The canoe stroke is most efficient when you use your whole body and the paddle is close to the boat.  This is done far better kneeling than sitting and certainly not with a back rest.  I can paddle and turn both directions solo without changing sides by using an efficient J-stroke and occasional sweeps.  The J-stroke can not be done well at all from a seat.   This is not to say a leisurely paddle can not be done in a comfy seat.  If covering distance is important it will be done kneeling.  It comes down to what the purpose is.  Any boat and comfy accomodations works if just lolling around is the reason for going, which is certainly acceptable.  But let's not pretend it is efficient.


Dave Finnegan

1967 Pearson Renegade  "Hirilondë"

Spindrift 9N #521 -  many KudzuCraft SoF kayaks


  #7 Kudzu

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Posted 14 February 2013 - 06:31 AM

Stonefly was designed as Double Paddle canoe, not a single. You sit lower in the boat.


Jeff
Kudzu Craft SOF kayaks
www.kudzucraft.com

  #8 DURRETTD

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Posted 14 February 2013 - 11:35 AM

I learned long ago that it's important to paddle in a kneeling position. It said that quite clearly in the scouting books. Then I learned how uncomfortable kneeling can be, so I sat on a pad in the bottom of the boat. My center of gravity was low and I could stroke close to the gunwale, lean as needed, and feel secure.

 

I got pretty good with a variety of strokes and could paddle in any direction I wanted without changing sides. Then I got tendinitis in my left elbow, so I switched to a double paddle.

 

Now I paddle an ancient Mohawk Pack canoe with a double paddle while sitting on the bottom using the thwart as a back rest. It isn't classically correct, but it's very effective and very comfortable.

 

 

Your mileage may vary. Experiment.



  #9 Hirilonde

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Posted 14 February 2013 - 01:51 PM

I learned the same way, in Scouts.  I found kneeling quite comfortable then as long as I used a pad like a gardening mat under my knees.  Now that I am older this is not so true.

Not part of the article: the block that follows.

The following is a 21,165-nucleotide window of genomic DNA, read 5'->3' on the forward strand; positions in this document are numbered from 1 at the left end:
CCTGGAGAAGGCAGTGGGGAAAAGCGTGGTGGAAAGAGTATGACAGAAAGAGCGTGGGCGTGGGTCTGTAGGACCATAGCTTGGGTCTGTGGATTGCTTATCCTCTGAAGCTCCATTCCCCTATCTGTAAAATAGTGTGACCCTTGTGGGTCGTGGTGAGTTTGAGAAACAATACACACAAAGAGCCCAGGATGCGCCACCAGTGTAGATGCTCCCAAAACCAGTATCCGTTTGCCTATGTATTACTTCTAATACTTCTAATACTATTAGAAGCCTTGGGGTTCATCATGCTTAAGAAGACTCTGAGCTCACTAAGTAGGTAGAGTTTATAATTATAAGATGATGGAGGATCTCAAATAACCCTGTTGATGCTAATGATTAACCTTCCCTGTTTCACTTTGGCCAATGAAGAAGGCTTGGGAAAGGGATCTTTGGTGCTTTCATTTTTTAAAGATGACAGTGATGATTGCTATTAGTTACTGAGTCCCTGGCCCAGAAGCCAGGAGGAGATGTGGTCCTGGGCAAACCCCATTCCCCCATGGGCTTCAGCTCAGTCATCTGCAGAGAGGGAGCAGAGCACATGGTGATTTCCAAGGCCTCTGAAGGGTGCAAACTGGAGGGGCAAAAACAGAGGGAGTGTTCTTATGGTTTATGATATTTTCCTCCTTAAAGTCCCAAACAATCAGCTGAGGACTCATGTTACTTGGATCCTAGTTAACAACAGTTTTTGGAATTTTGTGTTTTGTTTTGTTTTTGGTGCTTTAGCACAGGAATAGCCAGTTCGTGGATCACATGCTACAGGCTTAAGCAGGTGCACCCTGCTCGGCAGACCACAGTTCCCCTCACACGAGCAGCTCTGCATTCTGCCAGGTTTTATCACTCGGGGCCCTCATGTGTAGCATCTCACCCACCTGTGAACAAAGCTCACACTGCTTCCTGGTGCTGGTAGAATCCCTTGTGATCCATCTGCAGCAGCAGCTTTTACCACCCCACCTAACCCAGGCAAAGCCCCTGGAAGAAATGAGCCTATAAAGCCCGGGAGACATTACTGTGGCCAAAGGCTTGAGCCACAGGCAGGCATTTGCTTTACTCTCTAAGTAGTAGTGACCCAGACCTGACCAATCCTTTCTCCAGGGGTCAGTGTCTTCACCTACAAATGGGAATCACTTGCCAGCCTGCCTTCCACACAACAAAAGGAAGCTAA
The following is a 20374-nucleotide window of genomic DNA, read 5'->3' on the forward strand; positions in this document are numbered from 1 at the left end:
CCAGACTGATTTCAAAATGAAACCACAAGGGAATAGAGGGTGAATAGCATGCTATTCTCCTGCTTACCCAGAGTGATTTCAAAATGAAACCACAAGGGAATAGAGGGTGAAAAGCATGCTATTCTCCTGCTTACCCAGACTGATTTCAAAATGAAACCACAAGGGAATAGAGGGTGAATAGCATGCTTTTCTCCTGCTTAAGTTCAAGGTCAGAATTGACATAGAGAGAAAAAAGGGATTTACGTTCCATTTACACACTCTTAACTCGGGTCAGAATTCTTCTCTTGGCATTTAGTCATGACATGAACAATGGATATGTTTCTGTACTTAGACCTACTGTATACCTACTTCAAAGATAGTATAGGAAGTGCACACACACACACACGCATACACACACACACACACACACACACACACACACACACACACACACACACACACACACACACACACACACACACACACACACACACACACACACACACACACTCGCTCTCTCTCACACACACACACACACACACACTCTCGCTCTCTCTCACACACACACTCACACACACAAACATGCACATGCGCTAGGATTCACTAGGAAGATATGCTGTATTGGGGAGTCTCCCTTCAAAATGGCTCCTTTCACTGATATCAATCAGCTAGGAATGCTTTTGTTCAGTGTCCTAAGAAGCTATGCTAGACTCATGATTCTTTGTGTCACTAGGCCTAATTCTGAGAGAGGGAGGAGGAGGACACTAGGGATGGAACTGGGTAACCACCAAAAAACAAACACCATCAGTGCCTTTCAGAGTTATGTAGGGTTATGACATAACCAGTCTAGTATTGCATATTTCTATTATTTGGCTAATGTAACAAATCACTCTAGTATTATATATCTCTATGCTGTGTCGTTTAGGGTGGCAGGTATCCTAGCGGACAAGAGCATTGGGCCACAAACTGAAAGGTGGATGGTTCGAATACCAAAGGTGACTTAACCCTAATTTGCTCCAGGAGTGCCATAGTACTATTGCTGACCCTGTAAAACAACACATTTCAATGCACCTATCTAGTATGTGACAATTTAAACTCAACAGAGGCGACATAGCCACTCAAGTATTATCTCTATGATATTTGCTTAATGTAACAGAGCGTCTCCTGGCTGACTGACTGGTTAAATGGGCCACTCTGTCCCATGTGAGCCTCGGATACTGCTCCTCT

Double paddles are a whole different animal.  I don't think now I would use a regular single paddle even for conoeing exept in tight quarters like the narrow meandering Wood and Pawcatuck rivers in my area.  With the double paddle in a canoe the only consideration that may not be designed in is the elevation of the gunwales compared to your position.  Here you just have to figure out a way to get a good relative height in the boat, or build a Stonefly.


Dave Finnegan

1967 Pearson Renegade  "Hirilondë"

Spindrift 9N #521 -  many KudzuCraft SoF kayaks


  #10 P Douglass (WA)

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Posted 14 February 2013 - 02:52 PM

Okay, I'd like to build it just because I like the looks of it, Plus maybe I could put a seat in it that sits just a little higher than a kayak and that would help my back. and maybe not...


P Douglass
1st build - Curlew

  #11 Kudzu

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Posted 14 February 2013 - 03:36 PM

I think a Crazy Creek Chair would be a good choice. Or something similar. Just buy a pre-made  canoe seat and use it on top of it.  

 

BTW it always draws lots of attention. I think it is my best looking design. I always take it to the shows.


Jeff
Kudzu Craft SOF kayaks
www.kudzucraft.com

  #12 Hirilonde

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Posted 15 February 2013 - 08:29 AM

Okay, I'd like to build it just because I like the looks of it, Plus maybe I could put a seat in it that sits just a little higher than a kayak and that would help my back. and maybe not...

There ya go.  I think the most beatiful thing about SOF is seeing the frame.  A canoe does this so much better than a kayak.  If you can get a canoe to paddle well and be back friendly you will really have something.


Dave Finnegan

1967 Pearson Renegade  "Hirilondë"

Spindrift 9N #521 -  many KudzuCraft SoF kayaks